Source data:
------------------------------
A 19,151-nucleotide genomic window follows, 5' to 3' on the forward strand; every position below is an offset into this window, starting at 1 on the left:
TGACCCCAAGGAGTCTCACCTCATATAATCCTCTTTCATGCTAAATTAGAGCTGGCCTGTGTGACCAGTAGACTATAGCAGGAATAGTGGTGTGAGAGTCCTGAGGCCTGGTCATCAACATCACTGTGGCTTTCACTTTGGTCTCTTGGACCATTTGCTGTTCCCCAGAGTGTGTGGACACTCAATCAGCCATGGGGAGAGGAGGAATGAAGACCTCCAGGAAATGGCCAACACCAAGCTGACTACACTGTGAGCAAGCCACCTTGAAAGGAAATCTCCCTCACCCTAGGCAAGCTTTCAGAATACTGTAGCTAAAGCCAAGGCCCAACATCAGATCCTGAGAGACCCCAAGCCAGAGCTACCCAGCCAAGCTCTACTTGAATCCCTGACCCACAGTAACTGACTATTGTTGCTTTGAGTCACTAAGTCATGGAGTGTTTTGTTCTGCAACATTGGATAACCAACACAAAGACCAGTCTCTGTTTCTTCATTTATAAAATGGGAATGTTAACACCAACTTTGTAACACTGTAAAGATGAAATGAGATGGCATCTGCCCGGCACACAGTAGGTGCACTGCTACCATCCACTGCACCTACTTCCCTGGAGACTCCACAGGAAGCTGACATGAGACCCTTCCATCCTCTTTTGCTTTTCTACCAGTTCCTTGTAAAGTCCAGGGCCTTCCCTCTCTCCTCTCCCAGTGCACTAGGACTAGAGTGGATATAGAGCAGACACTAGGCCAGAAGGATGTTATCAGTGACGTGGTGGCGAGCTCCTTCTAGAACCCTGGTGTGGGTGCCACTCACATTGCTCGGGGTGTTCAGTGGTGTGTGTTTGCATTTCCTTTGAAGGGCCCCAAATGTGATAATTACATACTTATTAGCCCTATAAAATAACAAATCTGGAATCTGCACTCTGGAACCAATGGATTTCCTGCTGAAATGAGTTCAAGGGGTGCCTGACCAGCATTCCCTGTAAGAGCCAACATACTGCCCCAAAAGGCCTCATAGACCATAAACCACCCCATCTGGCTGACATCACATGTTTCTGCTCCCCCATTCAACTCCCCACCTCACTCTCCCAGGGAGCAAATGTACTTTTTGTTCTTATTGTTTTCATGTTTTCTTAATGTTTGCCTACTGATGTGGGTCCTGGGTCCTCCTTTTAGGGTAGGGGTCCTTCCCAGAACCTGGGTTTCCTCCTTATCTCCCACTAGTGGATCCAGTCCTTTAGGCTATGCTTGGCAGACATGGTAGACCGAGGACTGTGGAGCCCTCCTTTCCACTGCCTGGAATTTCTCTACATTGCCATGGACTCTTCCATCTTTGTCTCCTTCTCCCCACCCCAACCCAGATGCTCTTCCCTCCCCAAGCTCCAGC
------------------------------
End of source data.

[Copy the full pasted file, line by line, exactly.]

A 19,151-nucleotide genomic window follows, 5' to 3' on the forward strand; every position below is an offset into this window, starting at 1 on the left:
TGACCCCAAGGAGTCTCACCTCATATAATCCTCTTTCATGCTAAATTAGAGCTGGCCTGTGTGACCAGTAGACTATAGCAGGAATAGTGGTGTGAGAGTCCTGAGGCCTGGTCATCAACATCACTGTGGCTTTCACTTTGGTCTCTTGGACCATTTGCTGTTCCCCAGAGTGTGTGGACACTCAATCAGCCATGGGGAGAGGAGGAATGAAGACCTCCAGGAAATGGCCAACACCAAGCTGACTACACTGTGAGCAAGCCACCTTGAAAGGAAATCTCCCTCACCCTAGGCAAGCTTTCAGAATACTGTAGCTAAAGCCAAGGCCCAACATCAGATCCTGAGAGACCCCAAGCCAGAGCTACCCAGCCAAGCTCTACTTGAATCCCTGACCCACAGTAACTGACTATTGTTGCTTTGAGTCACTAAGTCATGGAGTGTTTTGTTCTGCAACATTGGATAACCAACACAAAGACCAGTCTCTGTTTCTTCATTTATAAAATGGGAATGTTAACACCAACTTTGTAACACTGTAAAGATGAAATGAGATGGCATCTGCCCGGCACACAGTAGGTGCACTGCTACCATCCACTGCACCTACTTCCCTGGAGACTCCACAGGAAGCTGACATGAGACCCTTCCATCCTCTTTTGCTTTTCTACCAGTTCCTTGTAAAGTCCAGGGCCTTCCCTCTCTCCTCTCCCAGTGCACTAGGACTAGAGTGGATATAGAGCAGACACTAGGCCAGAAGGATGTTATCAGTGACGTGGTGGCGAGCTCCTTCTAGAACCCTGGTGTGGGTGCCACTCACATTGCTCGGGGTGTTCAGTGGTGTGTGTTTGCATTTCCTTTGAAGGGCCCCAAATGTGATAATTACATACTTATTAGCCCTATAAAATAACAAATCTGGAATCTGCACTCTGGAACCAATGGATTTCCTGCTGAAATGAGTTCAAGGGGTGCCTGACCAGCATTCCCTGTAAGAGCCAACATACTGCCCCAAAAGGCCTCATAGACCATAAACCACCCCATCTGGCTGACATCACATGTTTCTGCTCCCCCATTCAACTCCCCACCTCACTCTCCCAGGGAGCAAATGTACTTTTTGTTCTTATTGTTTTCATGTTTTCTTAATGTTTGCCTACTGATGTGGGTCCTGGGTCCTCCTTTTAGGGTAGGGGTCCTTCCCAGAACCTGGGTTTCCTCCTTATCTCCCACTAGTGGATCCAGTCCTTTAGGCTATGCTTGGCAGACATGGTAGACCGAGGACTGTGGAGCCCTCCTTTCCACTGCCTGGAATTTCTCTACATTGCCATGGACTCTTCCATCTTTGTCTCCTTCTCCCCACCCCAACCCAGATGCTCTTCCCTCCCCAAGCTCCAGC